The selective, skewed use of the law is dangerous precisely because it has the veneer of legal legitimacy that covers a corruption deeply corrosive to the political order. We are seeing versions of this playing out in countries like Poland and Hungary. A country governed through rule by law—especially the US, given its military power and global influence—is not remotely a desirable state of affairs. The threat that faces this country is of an increasingly dominant rule by law that could include a more comprehensive deployment of the criminal justice system against perceived opponents of the administration.
For Stanley, the person who best exemplified American culture’s possible grandeur was Edward Kennedy “Duke” Ellington, whom he worshipped. Stanley had no chance of climbing to the top of Mount Ellington, even as he traded in his dashikis for suits. He wasn’t suave or elegant. He was a heavy-set, bald man from a working-class family whom no one would have described as handsome: a bruiser, not an aristocrat. But Stanley was shrewd enough to turn his manner and looks into an asset. That a self-made man like him could become one of the country’s best-known cultural critics would become a source of rugged pride.
New York’s subways are consistently the most expensive in the world. It is not immediately clear why. The effect of these runaway costs is dire: first, they inhibit the expansion and development of high-capacity rapid-transit systems at a moment when concerns about climate and unequal access to affordable housing, jobs, education, and services are paramount. The incredibly high costs of phase one of the Second Avenue subway highlight three problems that plague transit-infrastructure costs across the country.
The translator is a writer. The writer is a translator. How many times have I run up against these assertions?—in a chat between translators protesting because they are not listed in a publisher’s index of authors; or in the work of literary theorists, even poets. Others claim that because language is referential, any written text is a translation of the world referred to.
She entered the law at a time when men wielded virtually all political and economic power, women were barely taken seriously in the legal profession or by the law itself, and the statute books were shot through with sex-based laws. She used her skills to elevate the status of women in the United States forever. The world she has left behind was transformed by her work. But at every turn, she pursued change methodically, with care and attention to her own imperative that one must always seek to bring others along.
Imogen Greenhalgh: Aspects of lockdown behaved a bit like art does, in that they altered our sense of time and our attention to what is right in front of us.
Chantal Joffe: I’ve been painting my own mum a lot during lockdown, pictures of her now and when she was young. I love thinking that all of that isn’t lost—her youth, us little. It’s still present. You can hold on to the person she was. When I was painting it, I was there, in the picture: it was electric, like time travel.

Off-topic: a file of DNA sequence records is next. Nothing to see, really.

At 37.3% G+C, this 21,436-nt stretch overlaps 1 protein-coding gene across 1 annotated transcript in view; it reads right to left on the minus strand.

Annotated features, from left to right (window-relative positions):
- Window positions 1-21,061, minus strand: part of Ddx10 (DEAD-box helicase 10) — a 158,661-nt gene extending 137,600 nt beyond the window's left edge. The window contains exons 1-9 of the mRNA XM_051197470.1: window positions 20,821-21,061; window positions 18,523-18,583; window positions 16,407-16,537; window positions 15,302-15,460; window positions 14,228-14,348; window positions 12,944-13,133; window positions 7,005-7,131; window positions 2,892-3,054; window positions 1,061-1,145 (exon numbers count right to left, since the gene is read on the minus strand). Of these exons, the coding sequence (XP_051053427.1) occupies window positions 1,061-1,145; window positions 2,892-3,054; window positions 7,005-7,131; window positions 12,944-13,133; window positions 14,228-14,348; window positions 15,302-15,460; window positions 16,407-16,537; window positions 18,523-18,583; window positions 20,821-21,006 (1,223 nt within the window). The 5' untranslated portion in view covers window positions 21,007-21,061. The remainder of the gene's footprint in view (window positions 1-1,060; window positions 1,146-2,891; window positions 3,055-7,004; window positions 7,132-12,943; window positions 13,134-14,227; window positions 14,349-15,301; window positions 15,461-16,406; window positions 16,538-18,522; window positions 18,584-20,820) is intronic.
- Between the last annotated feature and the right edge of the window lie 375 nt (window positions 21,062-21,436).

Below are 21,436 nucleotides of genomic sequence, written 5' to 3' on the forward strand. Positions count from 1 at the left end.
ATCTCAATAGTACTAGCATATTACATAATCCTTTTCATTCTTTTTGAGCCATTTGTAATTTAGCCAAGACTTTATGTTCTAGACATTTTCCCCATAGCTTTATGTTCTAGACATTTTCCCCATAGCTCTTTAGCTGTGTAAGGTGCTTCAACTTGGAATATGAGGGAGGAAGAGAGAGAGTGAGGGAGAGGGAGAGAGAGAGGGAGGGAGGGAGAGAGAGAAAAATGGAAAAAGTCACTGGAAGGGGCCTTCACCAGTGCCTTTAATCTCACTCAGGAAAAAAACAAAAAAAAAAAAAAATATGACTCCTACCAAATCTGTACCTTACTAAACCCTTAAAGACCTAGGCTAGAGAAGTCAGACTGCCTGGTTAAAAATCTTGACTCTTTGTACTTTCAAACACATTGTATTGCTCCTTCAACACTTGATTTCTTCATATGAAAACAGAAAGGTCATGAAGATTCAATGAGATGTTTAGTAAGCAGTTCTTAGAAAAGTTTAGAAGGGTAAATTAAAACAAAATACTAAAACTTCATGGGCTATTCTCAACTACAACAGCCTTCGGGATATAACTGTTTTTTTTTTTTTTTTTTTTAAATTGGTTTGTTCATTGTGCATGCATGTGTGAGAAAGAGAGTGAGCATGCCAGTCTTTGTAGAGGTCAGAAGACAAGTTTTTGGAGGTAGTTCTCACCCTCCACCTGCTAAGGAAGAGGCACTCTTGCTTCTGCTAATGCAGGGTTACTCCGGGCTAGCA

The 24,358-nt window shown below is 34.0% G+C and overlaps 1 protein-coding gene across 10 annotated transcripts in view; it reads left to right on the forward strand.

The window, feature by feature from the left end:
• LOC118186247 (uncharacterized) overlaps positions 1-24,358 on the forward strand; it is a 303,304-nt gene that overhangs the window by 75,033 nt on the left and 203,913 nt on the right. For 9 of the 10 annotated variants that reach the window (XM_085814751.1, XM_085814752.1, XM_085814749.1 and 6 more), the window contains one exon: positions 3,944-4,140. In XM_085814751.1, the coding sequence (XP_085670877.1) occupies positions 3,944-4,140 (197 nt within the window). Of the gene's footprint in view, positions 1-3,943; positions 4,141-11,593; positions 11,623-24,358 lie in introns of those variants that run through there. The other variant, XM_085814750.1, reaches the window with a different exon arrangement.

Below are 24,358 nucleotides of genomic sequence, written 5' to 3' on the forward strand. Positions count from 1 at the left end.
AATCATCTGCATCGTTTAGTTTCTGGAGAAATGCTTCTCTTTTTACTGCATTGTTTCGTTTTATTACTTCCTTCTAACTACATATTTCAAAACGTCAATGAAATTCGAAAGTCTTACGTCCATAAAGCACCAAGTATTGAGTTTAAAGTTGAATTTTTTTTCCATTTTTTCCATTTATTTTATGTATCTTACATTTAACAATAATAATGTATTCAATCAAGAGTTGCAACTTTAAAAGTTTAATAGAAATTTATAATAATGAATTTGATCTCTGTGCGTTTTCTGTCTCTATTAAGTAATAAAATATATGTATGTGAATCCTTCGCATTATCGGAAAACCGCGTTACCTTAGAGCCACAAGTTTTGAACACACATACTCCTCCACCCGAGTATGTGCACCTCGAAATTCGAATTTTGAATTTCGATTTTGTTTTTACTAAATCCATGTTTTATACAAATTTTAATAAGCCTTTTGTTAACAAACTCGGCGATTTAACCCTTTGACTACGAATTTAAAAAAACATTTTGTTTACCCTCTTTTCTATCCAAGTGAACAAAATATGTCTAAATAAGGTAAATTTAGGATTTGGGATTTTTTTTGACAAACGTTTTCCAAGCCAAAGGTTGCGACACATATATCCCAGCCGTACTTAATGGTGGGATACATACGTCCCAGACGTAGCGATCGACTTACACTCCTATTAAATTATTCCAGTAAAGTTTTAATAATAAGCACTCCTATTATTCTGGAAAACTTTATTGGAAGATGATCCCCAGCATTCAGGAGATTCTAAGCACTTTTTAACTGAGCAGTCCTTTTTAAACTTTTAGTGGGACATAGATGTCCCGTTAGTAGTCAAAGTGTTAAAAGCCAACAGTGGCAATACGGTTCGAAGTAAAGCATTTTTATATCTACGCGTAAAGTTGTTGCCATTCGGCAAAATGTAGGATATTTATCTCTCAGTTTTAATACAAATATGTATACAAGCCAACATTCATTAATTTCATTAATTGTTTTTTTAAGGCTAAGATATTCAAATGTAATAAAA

Well before this summer’s historic protests against police brutality, the CAHOOTS program of crisis response teams had been advising similar projects and pilot programs in cities such as Denver, Oakland, Portland, and Olympia, Washington, which voted to create an unarmed Crisis Response Unit in 2017. But the experiences of CAHOOTS and its spinoffs have gained a new instructive pertinency as municipalities nationwide look to divest parts of their public safety apparatus from police departments. The idea is that armed police officers are simply called to address too many situations, often ones in which trained mental health or social workers would be more effective and more humane.
The beach, a scintillating embodiment of the California Dream just hours earlier, now looked more like the landing pad for Charon, the ferryman of Hades, with wisps of yellow smoke hovering above leaden waves and pebbles. It is hard not to think of California’s wildfire plight as a metaphor for America’s decline. “Just come to the state of California,” Governor Newsom said. “This is a climate damn emergency. This is real.” When the president finally visited the state, for a mere two hours this past Monday, he told its suffocating residents to be patient: “It’ll start getting cooler. You just watch.” It felt like an inverted déjà vu of what Trump had said about the coronavirus in February, when he told Americans to wait till “when it gets a little warmer, it miraculously goes away.”
Renters who enjoyed some measure of protection are now at risk of eviction since the moratoriums on eviction are coming to an end at both federal and local levels. In the coming months, up to 28 million people could be thrown out of their homes, according to a researcher with the Eviction Lab. “While eviction is a threat for people with resources, the risk of homelessness is much bigger for people at the bottom of the ladder,” the journalist Brian Goldstone told me. “For low-income people of color, the scale and scope and magnitude of the crisis in this country in the coming months is likely to be something we’ve never seen before.”
There at the Baghdad hospital, I joined an FBI agent in questioning the bedridden Ahmed al-Ani about his time in the Czech Republic. A diminutive man with a grizzled face creased by bouts of pain, he epitomized the type of drab regime functionary I’d come to know in Iraq all too well. Al-Ani had never met the 9/11 hijacker Mohamed Atta or even heard of him until he saw news reports after September 11. It is a cruel irony that this Iraqi man was first used as a prop for an American invasion and then subjected to disfiguring violence by soldiers who had carried out that invasion. But his story weighs on me in other ways.